Triple Bottom Line Comparison of Potable Reuse and Other Water Supply Options
- Ben Stanford, Alan Karnovitz, Grace Johns, Michalis Hadjikakou, Stuart Khan, Hazel Rowley, Tommy Wiedmann, Stephanie Ishii
Direct and Indirect Potable Reuse (DPR and IPR, respectively) are increasingly being considered as two of many possible water supply options for water utilities in various locations throughout the US. However, as with any new water supply, potable reuse needs to be considered vis-à-vis other technologies or solutions, including a ‘no action’ scenario to determine the true value and economic impact of that supply option. To improve public acceptance and stakeholder support, it is critical that such comparisons be completed in a transparent, publicly accessible manner to facilitate management-level decision making, as well as public engagement and education about the water supply options. This calls for a comprehensive and objective evaluation methodology for comparing alternative water supply options, which lends itself to a triple bottom line (TBL) framework.
The TBL framework provides an established accounting approach for concurrently quantifying economic, environmental, and social implications for any business decision or project. At a time when companies and other organizations are expected to operate on the basis that long-term profitability should go hand-in-hand with social justice and environmental protection, TBL offers the ideal framework to ensure sustainable decisions. For water and wastewater utilities and other water-related authorities, TBL represents a widely accepted, transparent, and defensible means to compare the total (economic, environmental and social) benefits and costs of any investment vis-à-vis other alternatives, including the option of taking no action.
Through a WateReuse Research Foundation funded study, we are developing a specialized TBL tool and associated methodology that goes beyond conventional practices to evaluate water supply options. This work uses a hybrid life cycle assessment (LCA) method that includes three core components: 1) process LCA, 2) economic input-output modeling with environmental extensions, and 3) Social Impact Assessment. The hybrid LCA approach uses process LCA to estimate cots itemized by inputs, thus enabling the identification of all system flows, e.g., chemicals, equipment, labor. The hybrid LCA approach also benefits from input-output lifecycle assessment to quantify environmental impacts and draws upon the social sciences to provide quantitative measures of social indicators, such as resilience to drought, ratepayer acceptance, and project risk factors. The framework engages stakeholders throughout the process and ensures standards of accountability to minimize “gaming of the system” in which decision making criteria are weighted in such a way to achieve a desired outcome. Working within an established TBL framework, we are using hands-on participatory workshops and utility case studies to define, test, and validate a methodology for comprehensive evaluation of the various supply options that incorporates stakeholder perceptions and value systems.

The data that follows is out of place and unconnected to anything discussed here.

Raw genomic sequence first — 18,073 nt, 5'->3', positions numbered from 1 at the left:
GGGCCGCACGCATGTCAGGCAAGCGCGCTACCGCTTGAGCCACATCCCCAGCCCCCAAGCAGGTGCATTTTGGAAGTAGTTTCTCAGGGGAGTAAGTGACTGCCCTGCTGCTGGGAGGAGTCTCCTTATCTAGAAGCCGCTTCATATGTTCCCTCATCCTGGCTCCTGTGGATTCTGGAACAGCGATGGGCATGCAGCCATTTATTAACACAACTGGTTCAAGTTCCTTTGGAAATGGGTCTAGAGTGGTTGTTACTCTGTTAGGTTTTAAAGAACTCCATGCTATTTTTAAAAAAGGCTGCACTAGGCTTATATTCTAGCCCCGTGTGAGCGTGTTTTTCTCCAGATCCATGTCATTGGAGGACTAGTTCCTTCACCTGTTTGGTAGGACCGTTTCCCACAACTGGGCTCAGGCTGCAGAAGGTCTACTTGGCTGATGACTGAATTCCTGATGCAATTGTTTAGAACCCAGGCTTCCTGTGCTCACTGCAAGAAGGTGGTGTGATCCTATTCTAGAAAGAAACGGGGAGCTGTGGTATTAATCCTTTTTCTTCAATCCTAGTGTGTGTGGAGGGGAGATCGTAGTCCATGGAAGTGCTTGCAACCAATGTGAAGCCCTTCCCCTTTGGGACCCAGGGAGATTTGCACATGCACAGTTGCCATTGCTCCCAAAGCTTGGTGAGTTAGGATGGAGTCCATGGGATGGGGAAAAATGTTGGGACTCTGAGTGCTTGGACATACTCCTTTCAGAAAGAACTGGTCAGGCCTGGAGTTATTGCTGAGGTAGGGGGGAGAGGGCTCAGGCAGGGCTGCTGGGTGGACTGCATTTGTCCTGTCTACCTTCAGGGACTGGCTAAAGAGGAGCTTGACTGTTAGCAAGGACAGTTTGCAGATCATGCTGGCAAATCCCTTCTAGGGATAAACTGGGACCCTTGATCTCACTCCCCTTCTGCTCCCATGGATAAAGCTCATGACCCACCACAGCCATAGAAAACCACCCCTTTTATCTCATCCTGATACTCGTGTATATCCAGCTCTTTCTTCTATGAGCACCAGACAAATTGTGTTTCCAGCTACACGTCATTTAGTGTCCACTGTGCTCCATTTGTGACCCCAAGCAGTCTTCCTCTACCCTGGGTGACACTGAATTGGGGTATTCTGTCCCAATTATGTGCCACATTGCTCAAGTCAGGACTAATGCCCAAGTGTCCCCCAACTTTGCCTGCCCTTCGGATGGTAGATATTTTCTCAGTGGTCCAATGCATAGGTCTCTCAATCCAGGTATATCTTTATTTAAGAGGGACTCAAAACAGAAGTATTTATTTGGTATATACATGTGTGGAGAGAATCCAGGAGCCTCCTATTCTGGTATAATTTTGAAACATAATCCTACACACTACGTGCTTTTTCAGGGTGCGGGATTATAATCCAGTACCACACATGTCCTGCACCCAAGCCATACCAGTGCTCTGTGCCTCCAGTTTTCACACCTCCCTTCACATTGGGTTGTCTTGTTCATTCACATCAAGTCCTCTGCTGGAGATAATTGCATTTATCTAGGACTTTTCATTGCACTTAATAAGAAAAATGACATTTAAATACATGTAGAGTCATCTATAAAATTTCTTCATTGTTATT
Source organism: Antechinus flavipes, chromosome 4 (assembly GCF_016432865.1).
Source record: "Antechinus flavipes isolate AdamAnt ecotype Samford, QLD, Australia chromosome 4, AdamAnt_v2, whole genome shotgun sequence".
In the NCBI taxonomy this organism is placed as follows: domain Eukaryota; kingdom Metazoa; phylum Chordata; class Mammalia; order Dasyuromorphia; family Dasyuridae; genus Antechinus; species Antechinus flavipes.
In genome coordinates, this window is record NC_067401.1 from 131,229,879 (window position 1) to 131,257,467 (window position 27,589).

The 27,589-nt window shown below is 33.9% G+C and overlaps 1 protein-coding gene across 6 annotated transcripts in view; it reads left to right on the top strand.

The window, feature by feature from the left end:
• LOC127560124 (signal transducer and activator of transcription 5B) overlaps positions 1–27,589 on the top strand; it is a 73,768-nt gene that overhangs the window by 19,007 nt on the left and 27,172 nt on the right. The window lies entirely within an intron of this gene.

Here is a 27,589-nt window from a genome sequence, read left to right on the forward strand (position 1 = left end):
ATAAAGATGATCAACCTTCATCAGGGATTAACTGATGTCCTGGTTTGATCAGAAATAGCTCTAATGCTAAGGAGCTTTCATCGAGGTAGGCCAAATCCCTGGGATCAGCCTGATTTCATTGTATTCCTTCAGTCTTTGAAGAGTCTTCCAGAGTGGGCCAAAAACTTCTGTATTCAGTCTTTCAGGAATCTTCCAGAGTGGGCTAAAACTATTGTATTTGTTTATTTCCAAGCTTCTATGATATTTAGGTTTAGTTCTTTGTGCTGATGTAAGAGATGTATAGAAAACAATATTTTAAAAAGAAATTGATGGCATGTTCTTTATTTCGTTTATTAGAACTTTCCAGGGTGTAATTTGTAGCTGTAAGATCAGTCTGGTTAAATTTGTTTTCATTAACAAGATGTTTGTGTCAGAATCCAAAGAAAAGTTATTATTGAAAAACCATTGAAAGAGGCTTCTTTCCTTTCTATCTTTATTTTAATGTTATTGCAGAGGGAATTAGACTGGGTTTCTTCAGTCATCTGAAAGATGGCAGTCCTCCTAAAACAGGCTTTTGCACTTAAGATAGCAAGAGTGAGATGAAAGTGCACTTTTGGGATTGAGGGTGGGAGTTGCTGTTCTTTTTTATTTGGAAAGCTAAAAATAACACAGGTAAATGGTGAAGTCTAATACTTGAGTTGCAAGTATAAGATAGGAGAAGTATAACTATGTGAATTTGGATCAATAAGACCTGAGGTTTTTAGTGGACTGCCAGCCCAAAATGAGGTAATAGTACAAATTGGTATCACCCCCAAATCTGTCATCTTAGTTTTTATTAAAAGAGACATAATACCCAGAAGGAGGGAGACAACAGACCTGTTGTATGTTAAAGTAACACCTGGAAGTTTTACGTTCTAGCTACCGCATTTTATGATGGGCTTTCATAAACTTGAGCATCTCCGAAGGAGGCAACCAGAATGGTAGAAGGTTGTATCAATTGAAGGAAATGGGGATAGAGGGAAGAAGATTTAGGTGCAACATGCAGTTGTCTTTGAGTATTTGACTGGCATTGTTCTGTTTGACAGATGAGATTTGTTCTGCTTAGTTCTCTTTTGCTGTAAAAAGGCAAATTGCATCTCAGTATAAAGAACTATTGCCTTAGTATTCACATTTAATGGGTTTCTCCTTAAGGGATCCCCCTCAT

In this presentation, we will discuss the developed framework including the social, environmental, and economic indicators and our methodology for integrating a multi-criteria decision analysis component into the decision tool. We will demonstrate how this tool has been applied to at least one utility case study and discuss how findings from this study can be used to support water supply evaluations.
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Horizons showcases significant water, wastewater, reuse, and stormwater projects and innovations that help our clients to achieve their goals, and can help you achieve yours. Articles are written by top engineers and process group leaders, demonstrating and explaining the beneficial application of a variety of technologies and tools.